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Is The Graduate Internship Scheme Of SURE-P Really Working? [Special Report]



by Deji Abiodun

There is a sense of purpose that comes when one contributes to the success and growth of another individual and Elijah Omijie, a 29-year old IT engineer feels responsible for the innervation of interns who have passed through him.

As Project Manager of the Graduate Internship Scheme at his former employers, Web Data Technologies, he ensured that quite a number of graduate trainees were adsorbed into the scheme.

Now working with telecoms giant MTN, he recalls with a smile on his face the sense of pride he felt while training young people. Many of them have gone on to be gainfully employed with other organizations based on the experience they acquired under his tutelage.

According to Omigie, “I felt like I was actually influencing someone else’s life positively, and I’m sure if not for anything, those people that worked under me will remain grateful to the present administration for giving them a chance to harness their skills”.”

Launched in October 2012 as a social safety net component of the Federal Government Subsidy Reinvestment and Empowerment Programme, SURE –P, scheme, it was meant to create opportunity for Nigerian graduates to be attached to reputable public/private firms /organizations to be trained and mentored for one year on a monthly Federal Government stipend of N18, 000.

With current employment rates in the range of 23% – 25%, the GIS was perfect to help reduce the growing statistics of jobless youths. Surprisingly, there has not been much praise for the scheme and its efforts, despite the clear progress the scheme has made in addressing the plague of unemployment bedeviling the country. Considering the Nigerian context, the FG needs to be applauded for its initative.

In Nigeria, it is commonplace for graduates to stay unemployed after an average of four years studying at a tertiary institution and embarking on the one-year mandatory National Youth Service Corps (NYSC) programme. You had to know someone to get something. The stress of finding a job is sometimes overwhelming and for foreigners who listen to others talk about their individual experiences, it leaves a sense of distaste and bile.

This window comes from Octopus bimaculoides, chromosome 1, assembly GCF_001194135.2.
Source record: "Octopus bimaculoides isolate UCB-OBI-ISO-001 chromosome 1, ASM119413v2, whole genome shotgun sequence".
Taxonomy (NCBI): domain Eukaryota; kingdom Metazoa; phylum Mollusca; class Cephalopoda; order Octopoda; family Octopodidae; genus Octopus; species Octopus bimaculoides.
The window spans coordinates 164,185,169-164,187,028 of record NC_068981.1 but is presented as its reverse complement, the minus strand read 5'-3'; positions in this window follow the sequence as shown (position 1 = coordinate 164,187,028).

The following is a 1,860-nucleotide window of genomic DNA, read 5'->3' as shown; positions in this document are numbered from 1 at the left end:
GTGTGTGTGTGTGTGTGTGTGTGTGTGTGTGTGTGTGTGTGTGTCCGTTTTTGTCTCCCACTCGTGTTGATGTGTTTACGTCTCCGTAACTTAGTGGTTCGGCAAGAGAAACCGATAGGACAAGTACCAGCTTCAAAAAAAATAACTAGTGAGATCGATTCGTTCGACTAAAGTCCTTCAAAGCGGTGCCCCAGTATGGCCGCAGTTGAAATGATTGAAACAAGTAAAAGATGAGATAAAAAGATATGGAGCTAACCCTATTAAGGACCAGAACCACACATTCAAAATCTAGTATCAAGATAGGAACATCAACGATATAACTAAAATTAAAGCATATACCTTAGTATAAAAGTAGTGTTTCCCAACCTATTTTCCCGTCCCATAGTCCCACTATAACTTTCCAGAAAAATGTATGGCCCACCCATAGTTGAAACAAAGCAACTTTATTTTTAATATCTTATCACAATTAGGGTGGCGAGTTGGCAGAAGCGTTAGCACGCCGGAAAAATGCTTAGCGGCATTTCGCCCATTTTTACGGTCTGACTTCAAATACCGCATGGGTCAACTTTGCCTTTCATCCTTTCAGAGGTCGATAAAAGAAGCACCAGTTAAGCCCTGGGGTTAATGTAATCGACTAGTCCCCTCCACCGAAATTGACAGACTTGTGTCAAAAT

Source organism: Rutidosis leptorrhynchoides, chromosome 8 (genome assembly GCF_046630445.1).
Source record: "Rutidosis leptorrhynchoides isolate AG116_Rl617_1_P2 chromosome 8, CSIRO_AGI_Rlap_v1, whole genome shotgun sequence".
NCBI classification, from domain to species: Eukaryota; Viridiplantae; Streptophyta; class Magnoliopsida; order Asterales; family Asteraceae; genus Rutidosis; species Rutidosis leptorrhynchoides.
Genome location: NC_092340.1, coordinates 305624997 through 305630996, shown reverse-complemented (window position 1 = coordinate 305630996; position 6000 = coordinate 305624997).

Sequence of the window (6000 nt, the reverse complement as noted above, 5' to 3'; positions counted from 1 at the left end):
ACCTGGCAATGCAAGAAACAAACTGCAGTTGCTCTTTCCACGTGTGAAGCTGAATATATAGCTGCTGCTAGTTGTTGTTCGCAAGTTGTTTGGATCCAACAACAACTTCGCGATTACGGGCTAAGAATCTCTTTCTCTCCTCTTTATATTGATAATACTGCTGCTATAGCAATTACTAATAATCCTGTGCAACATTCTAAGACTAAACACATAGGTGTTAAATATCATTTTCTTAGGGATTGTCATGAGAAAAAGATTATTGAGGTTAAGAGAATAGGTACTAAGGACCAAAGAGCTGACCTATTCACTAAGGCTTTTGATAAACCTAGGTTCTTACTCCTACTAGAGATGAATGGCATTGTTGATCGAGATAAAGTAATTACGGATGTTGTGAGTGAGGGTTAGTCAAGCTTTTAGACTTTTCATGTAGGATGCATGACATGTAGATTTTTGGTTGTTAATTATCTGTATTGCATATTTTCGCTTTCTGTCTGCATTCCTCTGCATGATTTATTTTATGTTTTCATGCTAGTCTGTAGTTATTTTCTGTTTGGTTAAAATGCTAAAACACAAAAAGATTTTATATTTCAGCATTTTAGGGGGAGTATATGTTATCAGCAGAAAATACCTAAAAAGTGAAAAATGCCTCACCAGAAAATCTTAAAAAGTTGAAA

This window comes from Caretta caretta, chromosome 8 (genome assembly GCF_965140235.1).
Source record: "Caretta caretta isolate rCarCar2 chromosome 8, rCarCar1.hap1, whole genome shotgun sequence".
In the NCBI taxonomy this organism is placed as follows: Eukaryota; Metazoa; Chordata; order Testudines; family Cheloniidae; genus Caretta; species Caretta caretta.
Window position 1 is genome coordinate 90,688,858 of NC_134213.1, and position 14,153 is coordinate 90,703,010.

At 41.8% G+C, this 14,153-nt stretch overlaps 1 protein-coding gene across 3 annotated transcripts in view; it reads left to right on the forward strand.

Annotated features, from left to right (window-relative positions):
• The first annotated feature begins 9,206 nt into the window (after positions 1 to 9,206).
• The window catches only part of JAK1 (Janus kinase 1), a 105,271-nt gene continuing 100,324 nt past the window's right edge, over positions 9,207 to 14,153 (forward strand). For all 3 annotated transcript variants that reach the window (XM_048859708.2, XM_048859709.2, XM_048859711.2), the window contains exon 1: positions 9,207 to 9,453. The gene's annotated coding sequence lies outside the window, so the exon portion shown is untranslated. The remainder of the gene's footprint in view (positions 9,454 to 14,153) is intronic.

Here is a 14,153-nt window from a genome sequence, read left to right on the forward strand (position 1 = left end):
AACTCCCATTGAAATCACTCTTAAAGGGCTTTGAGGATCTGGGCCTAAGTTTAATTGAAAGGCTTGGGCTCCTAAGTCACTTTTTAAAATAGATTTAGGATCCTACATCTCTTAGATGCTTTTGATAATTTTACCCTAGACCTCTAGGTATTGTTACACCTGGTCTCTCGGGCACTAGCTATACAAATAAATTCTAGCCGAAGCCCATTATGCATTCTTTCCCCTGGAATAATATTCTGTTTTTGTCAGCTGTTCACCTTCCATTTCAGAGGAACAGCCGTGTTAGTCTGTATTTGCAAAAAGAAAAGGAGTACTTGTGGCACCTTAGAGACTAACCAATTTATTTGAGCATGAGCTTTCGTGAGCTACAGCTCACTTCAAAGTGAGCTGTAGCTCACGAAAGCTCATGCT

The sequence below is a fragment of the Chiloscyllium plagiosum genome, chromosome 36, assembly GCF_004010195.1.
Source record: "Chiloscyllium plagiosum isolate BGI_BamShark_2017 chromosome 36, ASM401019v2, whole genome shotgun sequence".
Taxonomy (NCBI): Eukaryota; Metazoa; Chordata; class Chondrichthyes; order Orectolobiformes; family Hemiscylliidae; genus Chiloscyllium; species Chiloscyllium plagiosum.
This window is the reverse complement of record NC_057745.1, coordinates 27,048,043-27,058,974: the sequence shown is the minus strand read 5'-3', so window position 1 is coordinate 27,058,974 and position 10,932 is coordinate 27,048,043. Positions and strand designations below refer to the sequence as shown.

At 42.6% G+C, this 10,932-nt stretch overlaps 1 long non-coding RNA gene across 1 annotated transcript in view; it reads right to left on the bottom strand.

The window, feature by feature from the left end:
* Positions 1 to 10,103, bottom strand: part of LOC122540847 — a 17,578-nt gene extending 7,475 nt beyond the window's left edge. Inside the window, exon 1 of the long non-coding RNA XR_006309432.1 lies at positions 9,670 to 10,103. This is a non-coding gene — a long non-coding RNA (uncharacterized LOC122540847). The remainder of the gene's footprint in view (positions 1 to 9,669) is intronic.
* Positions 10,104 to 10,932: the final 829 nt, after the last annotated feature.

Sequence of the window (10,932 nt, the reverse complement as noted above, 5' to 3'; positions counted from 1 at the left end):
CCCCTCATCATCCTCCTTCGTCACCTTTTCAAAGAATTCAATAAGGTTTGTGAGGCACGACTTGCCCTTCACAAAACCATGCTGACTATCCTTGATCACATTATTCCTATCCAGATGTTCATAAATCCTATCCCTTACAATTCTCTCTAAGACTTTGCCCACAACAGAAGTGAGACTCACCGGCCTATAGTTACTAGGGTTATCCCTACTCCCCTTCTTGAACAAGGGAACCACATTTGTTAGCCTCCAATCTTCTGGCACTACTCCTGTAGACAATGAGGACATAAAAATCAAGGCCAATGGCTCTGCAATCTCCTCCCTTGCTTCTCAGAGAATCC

It is no surprise then that the beneficiaries of the scheme are grateful too. One of them is Elvis Mordi who described his hunting experience in the job market as a nightmare prior to his attachment under the SURE P programme. Even though he had the right qualifications to get his desired job, none of his applications was successful especially because he had no afterschool experience.

A lawyer by training, he is now a barrister of law at a Lagos-based law firm called Joe Ikeloa and Co, an opportunity made possible by his inclusion in GIS. He got valuable experience in the scheme while working under Omigie’s supervision.

At the start of his internship programme in the legal division of Web Data Technologies, he was paid a stipend of N25,000 monthly (additional N7,000 from the company) and made to give a monthly compulsory report of his progress to the scheme’s management.  Before the year ran out, he got a job offer from his present company.

For some like Tolu Ogunbiyi, it never rains but pours. While lazing about on a boring day at work, he applied for the programme through its job portal online.  And then the calls started rushing in – from yes, three different companies.

“Though it took a while before I got called, I did not get one, or two, but THREE calls at different intervals offering me jobs, one of which was UBA. I had to do tubu tubu merecine!” he stated.

Over 10,000 graduates like Elvis and Tolu are currently benefitting from the scheme. In time, it seems like the government’s target of 50,000 will be met and due praise should be given to the right quarters – this administration – for the unflinching resolve to make Nigerian lives better.

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